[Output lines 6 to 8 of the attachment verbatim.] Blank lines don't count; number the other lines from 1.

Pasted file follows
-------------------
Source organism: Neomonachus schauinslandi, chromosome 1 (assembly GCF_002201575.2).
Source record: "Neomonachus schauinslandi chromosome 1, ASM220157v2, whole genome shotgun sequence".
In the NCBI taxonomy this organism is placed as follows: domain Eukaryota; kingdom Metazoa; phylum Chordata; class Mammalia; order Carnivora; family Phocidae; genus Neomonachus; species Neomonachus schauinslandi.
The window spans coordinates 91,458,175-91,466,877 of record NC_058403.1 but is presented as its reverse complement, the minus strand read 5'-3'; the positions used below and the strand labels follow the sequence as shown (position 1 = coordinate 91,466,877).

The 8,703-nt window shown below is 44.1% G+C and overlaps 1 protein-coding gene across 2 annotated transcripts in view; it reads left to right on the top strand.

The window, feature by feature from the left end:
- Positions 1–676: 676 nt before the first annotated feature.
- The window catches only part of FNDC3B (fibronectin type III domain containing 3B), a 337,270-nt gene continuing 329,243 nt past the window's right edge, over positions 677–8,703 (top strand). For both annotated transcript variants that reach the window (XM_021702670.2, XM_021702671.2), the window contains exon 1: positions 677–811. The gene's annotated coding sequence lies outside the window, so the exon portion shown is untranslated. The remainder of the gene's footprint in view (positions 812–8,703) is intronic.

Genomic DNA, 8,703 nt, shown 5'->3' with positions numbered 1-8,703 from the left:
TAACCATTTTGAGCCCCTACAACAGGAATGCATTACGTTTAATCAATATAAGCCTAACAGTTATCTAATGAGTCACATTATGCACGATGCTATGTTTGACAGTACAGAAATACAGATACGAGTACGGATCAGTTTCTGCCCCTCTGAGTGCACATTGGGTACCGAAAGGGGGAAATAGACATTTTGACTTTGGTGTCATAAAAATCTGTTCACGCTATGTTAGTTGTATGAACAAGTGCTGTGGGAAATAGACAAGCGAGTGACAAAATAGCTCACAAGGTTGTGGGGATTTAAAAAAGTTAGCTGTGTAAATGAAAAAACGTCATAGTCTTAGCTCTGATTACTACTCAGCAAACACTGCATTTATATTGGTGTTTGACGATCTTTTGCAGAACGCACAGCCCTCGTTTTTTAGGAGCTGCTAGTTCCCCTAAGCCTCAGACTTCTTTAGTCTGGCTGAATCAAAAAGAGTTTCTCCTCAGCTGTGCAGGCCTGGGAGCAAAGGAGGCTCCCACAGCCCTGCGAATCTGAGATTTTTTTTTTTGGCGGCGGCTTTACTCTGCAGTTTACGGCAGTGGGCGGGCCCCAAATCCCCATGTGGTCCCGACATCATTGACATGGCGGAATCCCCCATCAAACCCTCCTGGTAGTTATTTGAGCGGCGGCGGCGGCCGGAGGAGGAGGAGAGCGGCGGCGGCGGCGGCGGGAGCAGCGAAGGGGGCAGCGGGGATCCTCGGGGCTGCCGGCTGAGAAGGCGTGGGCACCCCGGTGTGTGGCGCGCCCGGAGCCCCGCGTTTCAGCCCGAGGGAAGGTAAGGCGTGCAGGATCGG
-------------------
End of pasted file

The window, feature by feature from the left end:
- Positions 1–676: 676 nt before the first annotated feature.
- The window catches only part of FNDC3B (fibronectin type III domain containing 3B), a 337,270-nt gene continuing 329,243 nt past the window's right edge, over positions 677–8,703 (top strand). For both annotated transcript variants that reach the window (XM_021702670.2, XM_021702671.2), the window contains exon 1: positions 677–811. The gene's annotated coding sequence lies outside the window, so the exon portion shown is untranslated. The remainder of the gene's footprint in view (positions 812–8,703) is intronic.